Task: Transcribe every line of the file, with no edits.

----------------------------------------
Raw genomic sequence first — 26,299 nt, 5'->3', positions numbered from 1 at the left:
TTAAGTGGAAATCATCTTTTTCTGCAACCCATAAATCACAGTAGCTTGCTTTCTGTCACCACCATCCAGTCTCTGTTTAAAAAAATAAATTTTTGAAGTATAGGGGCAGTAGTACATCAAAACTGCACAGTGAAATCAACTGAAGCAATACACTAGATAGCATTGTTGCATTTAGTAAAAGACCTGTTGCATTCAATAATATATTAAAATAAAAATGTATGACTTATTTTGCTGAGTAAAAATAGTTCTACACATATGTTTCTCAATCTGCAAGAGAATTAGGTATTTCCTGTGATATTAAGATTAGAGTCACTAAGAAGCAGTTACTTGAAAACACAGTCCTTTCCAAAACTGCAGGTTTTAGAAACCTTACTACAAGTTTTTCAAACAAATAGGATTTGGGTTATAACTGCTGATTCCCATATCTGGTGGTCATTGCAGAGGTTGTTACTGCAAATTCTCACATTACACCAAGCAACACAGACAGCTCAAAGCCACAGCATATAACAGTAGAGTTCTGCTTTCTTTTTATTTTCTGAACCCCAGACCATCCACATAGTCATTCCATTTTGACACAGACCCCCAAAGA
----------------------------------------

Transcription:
Raw genomic sequence first — 26,299 nt, 5'->3', positions numbered from 1 at the left:
TTAAGTGGAAATCATCTTTTTCTGCAACCCATAAATCACAGTAGCTTGCTTTCTGTCACCACCATCCAGTCTCTGTTTAAAAAAATAAATTTTTGAAGTATAGGGGCAGTAGTACATCAAAACTGCACAGTGAAATCAACTGAAGCAATACACTAGATAGCATTGTTGCATTTAGTAAAAGACCTGTTGCATTCAATAATATATTAAAATAAAAATGTATGACTTATTTTGCTGAGTAAAAATAGTTCTACACATATGTTTCTCAATCTGCAAGAGAATTAGGTATTTCCTGTGATATTAAGATTAGAGTCACTAAGAAGCAGTTACTTGAAAACACAGTCCTTTCCAAAACTGCAGGTTTTAGAAACCTTACTACAAGTTTTTCAAACAAATAGGATTTGGGTTATAACTGCTGATTCCCATATCTGGTGGTCATTGCAGAGGTTGTTACTGCAAATTCTCACATTACACCAAGCAACACAGACAGCTCAAAGCCACAGCATATAACAGTAGAGTTCTGCTTTCTTTTTATTTTCTGAACCCCAGACCATCCACATAGTCATTCCATTTTGACACAGACCCCCAAAGA